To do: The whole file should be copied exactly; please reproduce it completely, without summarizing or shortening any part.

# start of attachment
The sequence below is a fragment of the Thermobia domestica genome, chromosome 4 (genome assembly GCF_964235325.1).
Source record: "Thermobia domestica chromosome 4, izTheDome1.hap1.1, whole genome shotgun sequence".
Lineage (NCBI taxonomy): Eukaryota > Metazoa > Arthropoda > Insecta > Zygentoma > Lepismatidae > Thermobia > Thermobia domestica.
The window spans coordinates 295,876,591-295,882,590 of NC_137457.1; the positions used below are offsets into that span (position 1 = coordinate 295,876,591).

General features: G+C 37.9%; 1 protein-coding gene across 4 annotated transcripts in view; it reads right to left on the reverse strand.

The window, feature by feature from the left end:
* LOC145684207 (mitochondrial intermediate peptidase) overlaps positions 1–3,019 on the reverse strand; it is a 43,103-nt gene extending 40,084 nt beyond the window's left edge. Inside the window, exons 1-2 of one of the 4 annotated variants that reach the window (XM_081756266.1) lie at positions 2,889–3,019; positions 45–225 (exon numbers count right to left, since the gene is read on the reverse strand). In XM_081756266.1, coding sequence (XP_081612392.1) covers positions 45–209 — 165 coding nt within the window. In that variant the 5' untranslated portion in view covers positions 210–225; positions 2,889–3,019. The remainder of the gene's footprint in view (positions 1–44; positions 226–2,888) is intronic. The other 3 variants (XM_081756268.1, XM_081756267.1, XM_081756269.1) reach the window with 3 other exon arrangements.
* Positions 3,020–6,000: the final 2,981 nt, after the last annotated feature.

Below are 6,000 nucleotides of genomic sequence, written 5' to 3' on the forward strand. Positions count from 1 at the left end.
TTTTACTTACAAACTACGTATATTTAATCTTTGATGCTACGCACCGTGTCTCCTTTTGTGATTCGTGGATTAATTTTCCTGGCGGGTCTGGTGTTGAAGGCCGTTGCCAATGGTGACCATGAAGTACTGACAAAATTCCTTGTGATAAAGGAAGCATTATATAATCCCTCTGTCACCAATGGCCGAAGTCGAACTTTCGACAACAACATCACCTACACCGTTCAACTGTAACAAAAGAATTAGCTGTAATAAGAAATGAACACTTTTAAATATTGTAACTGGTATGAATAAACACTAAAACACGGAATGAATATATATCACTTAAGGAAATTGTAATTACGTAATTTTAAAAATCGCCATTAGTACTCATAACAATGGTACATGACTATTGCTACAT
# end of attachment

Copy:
The sequence below is a fragment of the Thermobia domestica genome, chromosome 4 (genome assembly GCF_964235325.1).
Source record: "Thermobia domestica chromosome 4, izTheDome1.hap1.1, whole genome shotgun sequence".
Lineage (NCBI taxonomy): Eukaryota > Metazoa > Arthropoda > Insecta > Zygentoma > Lepismatidae > Thermobia > Thermobia domestica.
The window spans coordinates 295,876,591-295,882,590 of NC_137457.1; the positions used below are offsets into that span (position 1 = coordinate 295,876,591).

General features: G+C 37.9%; 1 protein-coding gene across 4 annotated transcripts in view; it reads right to left on the reverse strand.

The window, feature by feature from the left end:
* LOC145684207 (mitochondrial intermediate peptidase) overlaps positions 1–3,019 on the reverse strand; it is a 43,103-nt gene extending 40,084 nt beyond the window's left edge. Inside the window, exons 1-2 of one of the 4 annotated variants that reach the window (XM_081756266.1) lie at positions 2,889–3,019; positions 45–225 (exon numbers count right to left, since the gene is read on the reverse strand). In XM_081756266.1, coding sequence (XP_081612392.1) covers positions 45–209 — 165 coding nt within the window. In that variant the 5' untranslated portion in view covers positions 210–225; positions 2,889–3,019. The remainder of the gene's footprint in view (positions 1–44; positions 226–2,888) is intronic. The other 3 variants (XM_081756268.1, XM_081756267.1, XM_081756269.1) reach the window with 3 other exon arrangements.
* Positions 3,020–6,000: the final 2,981 nt, after the last annotated feature.

Below are 6,000 nucleotides of genomic sequence, written 5' to 3' on the forward strand. Positions count from 1 at the left end.
TTTTACTTACAAACTACGTATATTTAATCTTTGATGCTACGCACCGTGTCTCCTTTTGTGATTCGTGGATTAATTTTCCTGGCGGGTCTGGTGTTGAAGGCCGTTGCCAATGGTGACCATGAAGTACTGACAAAATTCCTTGTGATAAAGGAAGCATTATATAATCCCTCTGTCACCAATGGCCGAAGTCGAACTTTCGACAACAACATCACCTACACCGTTCAACTGTAACAAAAGAATTAGCTGTAATAAGAAATGAACACTTTTAAATATTGTAACTGGTATGAATAAACACTAAAACACGGAATGAATATATATCACTTAAGGAAATTGTAATTACGTAATTTTAAAAATCGCCATTAGTACTCATAACAATGGTACATGACTATTGCTACAT